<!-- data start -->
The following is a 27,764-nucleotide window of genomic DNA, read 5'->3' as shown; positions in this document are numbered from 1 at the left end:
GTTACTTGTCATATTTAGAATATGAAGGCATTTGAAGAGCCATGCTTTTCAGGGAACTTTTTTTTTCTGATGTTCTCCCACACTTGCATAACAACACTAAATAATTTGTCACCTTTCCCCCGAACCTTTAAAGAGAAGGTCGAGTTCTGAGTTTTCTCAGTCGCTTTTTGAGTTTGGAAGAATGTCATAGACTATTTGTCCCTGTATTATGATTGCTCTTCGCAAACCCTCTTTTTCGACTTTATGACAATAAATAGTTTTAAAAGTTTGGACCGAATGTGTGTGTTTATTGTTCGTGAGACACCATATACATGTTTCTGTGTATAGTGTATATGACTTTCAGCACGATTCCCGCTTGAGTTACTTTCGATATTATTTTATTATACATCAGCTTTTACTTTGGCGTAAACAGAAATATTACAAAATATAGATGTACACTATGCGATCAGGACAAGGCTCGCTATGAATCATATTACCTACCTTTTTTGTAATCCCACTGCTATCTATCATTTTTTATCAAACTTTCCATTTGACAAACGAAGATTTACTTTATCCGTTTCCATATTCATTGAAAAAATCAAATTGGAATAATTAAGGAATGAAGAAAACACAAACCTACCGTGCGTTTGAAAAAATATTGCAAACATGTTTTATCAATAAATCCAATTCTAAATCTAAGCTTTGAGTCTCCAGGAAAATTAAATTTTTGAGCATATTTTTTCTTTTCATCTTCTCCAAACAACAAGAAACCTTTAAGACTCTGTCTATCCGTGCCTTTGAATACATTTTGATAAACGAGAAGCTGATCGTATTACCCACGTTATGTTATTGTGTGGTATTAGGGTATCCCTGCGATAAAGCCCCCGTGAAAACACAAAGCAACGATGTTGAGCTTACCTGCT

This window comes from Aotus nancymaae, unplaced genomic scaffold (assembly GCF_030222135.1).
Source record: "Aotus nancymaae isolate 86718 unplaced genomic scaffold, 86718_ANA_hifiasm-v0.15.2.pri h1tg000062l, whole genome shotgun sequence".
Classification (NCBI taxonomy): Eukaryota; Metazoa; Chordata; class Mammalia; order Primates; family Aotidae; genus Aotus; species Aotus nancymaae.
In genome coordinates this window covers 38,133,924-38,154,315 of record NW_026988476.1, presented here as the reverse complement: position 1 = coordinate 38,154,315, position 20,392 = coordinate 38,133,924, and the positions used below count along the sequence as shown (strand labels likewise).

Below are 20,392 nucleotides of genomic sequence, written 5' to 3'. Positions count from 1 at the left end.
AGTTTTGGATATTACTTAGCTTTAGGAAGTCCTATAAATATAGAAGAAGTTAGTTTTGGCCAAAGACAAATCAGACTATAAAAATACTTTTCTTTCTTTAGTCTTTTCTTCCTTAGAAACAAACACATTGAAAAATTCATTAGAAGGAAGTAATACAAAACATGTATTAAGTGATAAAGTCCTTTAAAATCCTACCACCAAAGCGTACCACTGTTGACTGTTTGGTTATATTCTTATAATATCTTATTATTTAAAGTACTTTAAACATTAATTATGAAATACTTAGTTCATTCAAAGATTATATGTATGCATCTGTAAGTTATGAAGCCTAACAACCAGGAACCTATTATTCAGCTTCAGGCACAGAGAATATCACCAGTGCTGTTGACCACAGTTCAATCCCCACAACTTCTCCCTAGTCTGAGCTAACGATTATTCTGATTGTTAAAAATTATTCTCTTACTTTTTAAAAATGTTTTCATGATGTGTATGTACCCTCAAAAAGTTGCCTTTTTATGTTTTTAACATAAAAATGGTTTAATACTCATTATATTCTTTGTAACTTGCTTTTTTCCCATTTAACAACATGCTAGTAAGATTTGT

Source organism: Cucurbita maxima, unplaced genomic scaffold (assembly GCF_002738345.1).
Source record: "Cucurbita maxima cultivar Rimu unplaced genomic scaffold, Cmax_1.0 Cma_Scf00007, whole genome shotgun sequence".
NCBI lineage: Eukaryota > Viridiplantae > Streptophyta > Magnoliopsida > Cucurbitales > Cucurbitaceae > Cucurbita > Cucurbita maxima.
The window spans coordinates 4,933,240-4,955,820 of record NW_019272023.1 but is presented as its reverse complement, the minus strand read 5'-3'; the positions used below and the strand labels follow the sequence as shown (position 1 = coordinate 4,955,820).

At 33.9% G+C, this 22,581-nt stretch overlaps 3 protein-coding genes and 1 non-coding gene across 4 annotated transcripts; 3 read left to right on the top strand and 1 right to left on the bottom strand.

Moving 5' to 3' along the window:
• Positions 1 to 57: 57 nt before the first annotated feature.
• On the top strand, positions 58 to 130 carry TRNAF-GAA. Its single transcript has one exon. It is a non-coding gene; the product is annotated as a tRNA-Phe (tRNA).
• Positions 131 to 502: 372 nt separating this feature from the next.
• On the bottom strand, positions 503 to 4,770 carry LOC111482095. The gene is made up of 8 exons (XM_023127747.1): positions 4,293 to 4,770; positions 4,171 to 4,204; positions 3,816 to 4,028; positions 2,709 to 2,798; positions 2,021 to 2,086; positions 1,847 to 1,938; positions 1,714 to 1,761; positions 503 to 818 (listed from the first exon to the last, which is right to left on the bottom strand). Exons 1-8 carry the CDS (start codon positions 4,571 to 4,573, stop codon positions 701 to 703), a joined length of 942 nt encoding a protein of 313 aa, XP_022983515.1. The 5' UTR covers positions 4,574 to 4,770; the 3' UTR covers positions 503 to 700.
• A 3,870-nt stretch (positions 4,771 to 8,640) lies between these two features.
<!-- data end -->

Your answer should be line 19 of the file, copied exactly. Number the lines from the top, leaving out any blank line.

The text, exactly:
• A 3,870-nt stretch (positions 4,771 to 8,640) lies between these two features.